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Can you climb the career ladder remotely?

Many of us are now back in the office. Restrictions are slowly being lifted. But it's fair to say that our working lives will never be the same again. Flexible working is here to stay and that means that many of us will still be working remotely from time to time.

 

This is important because this new style of working has implications. It particularly affects young millennial and Gen-Z workers. The consequences cannot be understated. The way these workers look at their employers and their future careers has completely changed since the pandemic. And this has an impact on how companies can hire these workers.

 

We are living in a digital world

 

These younger workers have access to so much more information than they did in the past, which completely changes the way they look at companies.

They don't just look at a corporate website to gather information. They will also look at that company’s social media channels. They might also do some research to see how a company is presented by the media and whether there are any negative reports. And, there are now even websites where employees can anonymously rate the companies they work for and list their salaries.

This is something that companies need to take seriously. Candidates are no longer just attracted by a strong corporate brand and commercial success. They want to know that the company they work for will be good for their future careers.

In the past, a strong successful company might have been perceived as a safe place to work over the long term. But, in an age of rapid technological change, candidates may not necessarily plan to stay with a company for ever. New opportunities may arise, and they want to be prepared for when that happens by having the right skillset.

 

Companies need to work more on their employer brand

 

Young workers want companies to help them develop their careers. They want their future employer to invest in them and ensure that the skills they learn will remain relevant. Building a career these days is harder, unpredictable and fast-paced.

Subsequently, Millennial and Gen-Z workers are planning their career paths more carefully. To retain these employees over the longer term, companies need to change their benefit packages. A large part of this requires focusing more on continuous learning and career development.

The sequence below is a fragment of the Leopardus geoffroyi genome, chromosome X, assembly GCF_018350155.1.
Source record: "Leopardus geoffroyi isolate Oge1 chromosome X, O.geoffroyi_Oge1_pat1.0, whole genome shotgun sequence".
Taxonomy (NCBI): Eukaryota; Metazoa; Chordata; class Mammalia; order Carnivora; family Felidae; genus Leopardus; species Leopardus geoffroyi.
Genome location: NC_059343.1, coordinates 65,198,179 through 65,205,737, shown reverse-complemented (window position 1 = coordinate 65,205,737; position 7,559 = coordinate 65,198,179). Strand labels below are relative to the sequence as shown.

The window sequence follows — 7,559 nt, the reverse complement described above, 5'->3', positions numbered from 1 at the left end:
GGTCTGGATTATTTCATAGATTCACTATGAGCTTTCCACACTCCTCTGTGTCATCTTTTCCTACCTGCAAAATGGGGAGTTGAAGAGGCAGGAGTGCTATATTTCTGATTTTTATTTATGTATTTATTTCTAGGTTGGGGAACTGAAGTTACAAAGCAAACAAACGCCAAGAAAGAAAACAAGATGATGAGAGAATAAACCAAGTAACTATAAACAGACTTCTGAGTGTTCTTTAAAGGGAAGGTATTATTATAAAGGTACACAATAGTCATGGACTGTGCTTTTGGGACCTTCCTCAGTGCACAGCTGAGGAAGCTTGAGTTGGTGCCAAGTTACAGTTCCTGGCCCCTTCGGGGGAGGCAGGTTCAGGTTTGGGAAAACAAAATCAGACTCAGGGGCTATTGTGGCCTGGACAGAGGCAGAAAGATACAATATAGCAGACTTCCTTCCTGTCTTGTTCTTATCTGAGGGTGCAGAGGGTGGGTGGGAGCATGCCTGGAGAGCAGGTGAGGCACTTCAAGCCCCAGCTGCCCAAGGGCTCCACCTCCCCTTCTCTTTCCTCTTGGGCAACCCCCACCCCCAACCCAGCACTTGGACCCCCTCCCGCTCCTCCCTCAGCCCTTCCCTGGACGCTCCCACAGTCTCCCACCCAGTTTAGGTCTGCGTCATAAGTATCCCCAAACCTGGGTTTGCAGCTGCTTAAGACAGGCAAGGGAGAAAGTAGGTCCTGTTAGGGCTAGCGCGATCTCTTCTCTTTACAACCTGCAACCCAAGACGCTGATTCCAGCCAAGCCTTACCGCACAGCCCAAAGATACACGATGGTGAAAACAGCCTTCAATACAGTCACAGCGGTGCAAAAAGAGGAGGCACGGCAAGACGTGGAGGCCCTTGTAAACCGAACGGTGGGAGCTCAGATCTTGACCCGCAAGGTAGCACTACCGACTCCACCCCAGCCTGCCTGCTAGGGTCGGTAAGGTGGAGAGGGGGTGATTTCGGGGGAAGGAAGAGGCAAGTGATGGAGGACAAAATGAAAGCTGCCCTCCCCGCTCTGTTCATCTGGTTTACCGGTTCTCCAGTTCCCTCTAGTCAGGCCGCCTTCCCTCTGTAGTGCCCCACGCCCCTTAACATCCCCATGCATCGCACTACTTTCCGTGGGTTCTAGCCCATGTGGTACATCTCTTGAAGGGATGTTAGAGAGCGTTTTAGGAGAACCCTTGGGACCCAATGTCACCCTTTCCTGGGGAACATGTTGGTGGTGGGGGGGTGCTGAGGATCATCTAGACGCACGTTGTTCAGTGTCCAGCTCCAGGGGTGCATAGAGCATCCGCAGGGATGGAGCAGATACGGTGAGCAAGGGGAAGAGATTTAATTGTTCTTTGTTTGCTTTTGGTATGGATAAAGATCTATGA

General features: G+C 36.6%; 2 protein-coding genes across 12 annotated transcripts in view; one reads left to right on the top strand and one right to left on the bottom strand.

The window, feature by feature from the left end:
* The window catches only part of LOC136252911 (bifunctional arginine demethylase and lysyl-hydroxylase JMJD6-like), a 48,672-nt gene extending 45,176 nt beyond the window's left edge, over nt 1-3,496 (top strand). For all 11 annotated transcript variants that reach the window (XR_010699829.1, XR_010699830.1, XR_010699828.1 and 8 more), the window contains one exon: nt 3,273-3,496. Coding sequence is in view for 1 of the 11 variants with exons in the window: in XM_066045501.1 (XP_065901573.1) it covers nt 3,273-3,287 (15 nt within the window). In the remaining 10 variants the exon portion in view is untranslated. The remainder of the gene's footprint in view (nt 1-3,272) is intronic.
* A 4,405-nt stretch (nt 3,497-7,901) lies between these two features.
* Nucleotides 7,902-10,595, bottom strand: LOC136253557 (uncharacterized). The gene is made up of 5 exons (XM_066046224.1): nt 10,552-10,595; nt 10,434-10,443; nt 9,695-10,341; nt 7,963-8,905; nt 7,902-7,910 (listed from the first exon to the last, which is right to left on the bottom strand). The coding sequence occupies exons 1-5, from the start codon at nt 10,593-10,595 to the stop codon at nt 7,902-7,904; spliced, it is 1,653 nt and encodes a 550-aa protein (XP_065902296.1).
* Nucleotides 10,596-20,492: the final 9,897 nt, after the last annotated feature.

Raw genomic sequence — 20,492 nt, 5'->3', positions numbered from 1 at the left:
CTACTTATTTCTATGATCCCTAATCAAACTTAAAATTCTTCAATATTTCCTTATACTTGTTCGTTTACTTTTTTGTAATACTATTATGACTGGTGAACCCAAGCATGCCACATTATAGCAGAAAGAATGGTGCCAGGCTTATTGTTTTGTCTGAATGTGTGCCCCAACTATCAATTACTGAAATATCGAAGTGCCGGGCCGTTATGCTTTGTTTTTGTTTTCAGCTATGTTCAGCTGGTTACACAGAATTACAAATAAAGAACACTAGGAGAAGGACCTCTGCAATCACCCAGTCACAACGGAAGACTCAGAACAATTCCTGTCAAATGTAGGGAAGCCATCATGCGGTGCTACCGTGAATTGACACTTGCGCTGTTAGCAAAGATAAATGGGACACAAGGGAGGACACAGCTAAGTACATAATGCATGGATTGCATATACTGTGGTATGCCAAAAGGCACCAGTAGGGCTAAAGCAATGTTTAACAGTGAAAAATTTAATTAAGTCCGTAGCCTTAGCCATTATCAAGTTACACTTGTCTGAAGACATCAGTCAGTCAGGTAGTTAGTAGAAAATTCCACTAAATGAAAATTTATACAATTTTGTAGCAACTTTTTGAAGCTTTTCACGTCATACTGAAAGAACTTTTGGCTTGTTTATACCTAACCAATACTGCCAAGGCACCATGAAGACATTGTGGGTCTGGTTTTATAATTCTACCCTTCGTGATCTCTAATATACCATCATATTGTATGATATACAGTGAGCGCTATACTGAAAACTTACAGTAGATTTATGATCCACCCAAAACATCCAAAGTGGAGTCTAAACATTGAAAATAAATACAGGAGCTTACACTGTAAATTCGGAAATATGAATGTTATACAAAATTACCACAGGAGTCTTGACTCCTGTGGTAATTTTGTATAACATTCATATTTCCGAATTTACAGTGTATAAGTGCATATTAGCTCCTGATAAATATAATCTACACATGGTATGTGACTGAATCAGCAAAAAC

Mentoring and guidance will be an important part of this process. However, this can be challenging if more experienced employees are working remotely or not 100 percent in the office.

While flexible working is definitely a welcome development, it also needs to be organised properly. The risk is that younger workers may feel isolated, or might find it hard to fit in and get noticed in the companies that they join.

 

The solution is to adapt

 

Flexible working is here to stay. The solution is to adapt and make sure it works well for all employees and the business. What is required is a different style of management that can help all employees, young and old, develop their careers.

To do this effectively requires strong lines of communication between employees and their line managers. Putting together strong career development plans, training programmes and organising structured career-based conversations can go a long way. Leadership courses can be provided for those in management positions. Working hard on establishing team cohesion virtually is also very important.

This requires being very honest and clear about how employees should work together. It should also encourage employees to talk about their outside office interests and hobbies.

One of the wonderful aspects of working remotely was that every employee, regardless of seniority, was in the same situation. Kids would interrupt conference calls and cats would sit on keyboards. These are aspects of remote working that actually brought us closer together than kept us apart.

For employees looking to climb the career ladder, this is an important lesson to learn whether you are in the office or working remotely. Being visible is not just about being seen. You need to be seen in the right way and this makes little difference whether or not you are in the office or in a remote setting.

If you are a younger worker who is keen to progress in your career, you need to proactively pursue those opportunities. That is why I believe that there is no reason why a younger worker cannot climb the career ladder in a remote setting.

It all depends on their mindset and the company they work for.